Model A1419 / Late 2013 / 3.2 & 3.4 GHz Core i5 or 3.5 GHz Core i7 Processor, ID iMac14,2

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How to Format the Blade SSD on 2013 27" iMac When Upgrading 3TB Drive

I have a 2013 A1419 27" iMac (i5/3.4Ghz) which had a cracked display. I got a replacement in, but it took me a couple of days to realize I also had to move the heat sensor that was on the old display. Prior to that I had been trying everything to get it working properly and the fan not spinning up to full speed with every boot!

One thing I tried was to reformat the Blade SSD attached to the back of the logic board, but now that I know the issue wasn't the SSD drive (yes, I purchases the OWC Inline heat sensor) or the installation of same, I need to format the blade drive on the logic board back to "unformatted" which is what its designation was before.

I've tried Disk Utility, Drive Genius and I've looked at Terminal commands, but do not find a command or item that does what I need. I think possible "writing zeros" in Drive Genius might, but not sure, any "unformatted" formatting thoughts?




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Not sure I follow you here.

Normally you would make the SSD your boot drive and then use the SATA drive as your data drive or are you trying to make a Fusion Drive set?


Yes, I'm replacing the bad 3TB fusion drive with a 1TB Samsung 850 EVO ssd. But I formatted the on-board Blade SSD and installed the OS, but this person isn't going to want to deal with two drives so I need to UN-format the Blade drive so it can be recognized as the "other" drive (normally the only SSD) in the Fusion Drive set.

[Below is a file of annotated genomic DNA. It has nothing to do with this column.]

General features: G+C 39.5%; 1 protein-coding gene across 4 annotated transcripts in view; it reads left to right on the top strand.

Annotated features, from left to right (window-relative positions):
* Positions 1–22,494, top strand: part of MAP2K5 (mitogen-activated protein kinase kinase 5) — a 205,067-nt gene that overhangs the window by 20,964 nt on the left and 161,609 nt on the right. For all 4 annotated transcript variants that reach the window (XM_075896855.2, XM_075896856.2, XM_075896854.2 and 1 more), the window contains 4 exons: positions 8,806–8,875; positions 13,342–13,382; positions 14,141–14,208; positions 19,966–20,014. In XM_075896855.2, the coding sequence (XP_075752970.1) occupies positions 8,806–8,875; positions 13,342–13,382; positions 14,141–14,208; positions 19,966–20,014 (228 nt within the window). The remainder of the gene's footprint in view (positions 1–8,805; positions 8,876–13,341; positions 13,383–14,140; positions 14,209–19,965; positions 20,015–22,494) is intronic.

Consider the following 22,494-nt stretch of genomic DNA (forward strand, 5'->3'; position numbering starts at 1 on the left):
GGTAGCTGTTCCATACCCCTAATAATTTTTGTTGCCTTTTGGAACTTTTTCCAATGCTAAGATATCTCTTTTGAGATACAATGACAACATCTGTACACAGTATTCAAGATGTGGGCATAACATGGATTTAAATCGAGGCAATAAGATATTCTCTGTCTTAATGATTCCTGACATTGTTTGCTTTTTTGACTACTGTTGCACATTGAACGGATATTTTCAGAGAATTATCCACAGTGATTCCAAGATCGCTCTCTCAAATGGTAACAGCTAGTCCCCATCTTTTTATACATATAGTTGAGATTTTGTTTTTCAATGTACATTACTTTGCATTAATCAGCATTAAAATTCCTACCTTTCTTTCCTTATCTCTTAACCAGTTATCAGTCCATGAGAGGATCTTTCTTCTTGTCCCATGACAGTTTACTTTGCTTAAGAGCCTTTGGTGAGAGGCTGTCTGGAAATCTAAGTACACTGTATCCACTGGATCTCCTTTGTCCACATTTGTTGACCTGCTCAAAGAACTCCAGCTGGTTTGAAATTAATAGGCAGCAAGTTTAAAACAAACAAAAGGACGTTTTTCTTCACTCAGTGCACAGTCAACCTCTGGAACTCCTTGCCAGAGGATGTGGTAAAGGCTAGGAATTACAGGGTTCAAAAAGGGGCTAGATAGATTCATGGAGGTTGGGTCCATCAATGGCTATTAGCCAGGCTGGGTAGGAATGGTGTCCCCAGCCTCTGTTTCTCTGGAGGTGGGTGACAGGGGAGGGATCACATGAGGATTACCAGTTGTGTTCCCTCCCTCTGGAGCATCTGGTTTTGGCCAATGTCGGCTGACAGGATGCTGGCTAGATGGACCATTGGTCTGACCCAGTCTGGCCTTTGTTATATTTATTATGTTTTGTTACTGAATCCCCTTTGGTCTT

Thanks! JoeL


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First you'll need to create a OS installer drive (USB Thumb drive) following this guide: How to create a bootable macOS Sierra installer drive.

Make sure your HD is fully backed up before proceeding.

Booting up with the Installer will allow you to delete any partitions on the SSD using Disk Utility. We don't need to worry about having a GUID partition table.

At this point you'll need to open a terminal session as you'll need to work with CoreStorage at the UNIX command line to bind the two drives together. Here is the guide to recreate the Fusion Drive: How to make your own Fusion Drive.

Now before you do this if you have the original SSD that was part of your original Fusion Drive then go ahead. If you put in your own Apple custom SSD and its larger than 128 GB you might want to leave the system as a two independent drives which will give you the better performance.

In the end its what works for you! Some people like the flat logical volume a Fusion Drive offers.

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Worked like a dream! I KNEW you were the guy to ask! Thanks.



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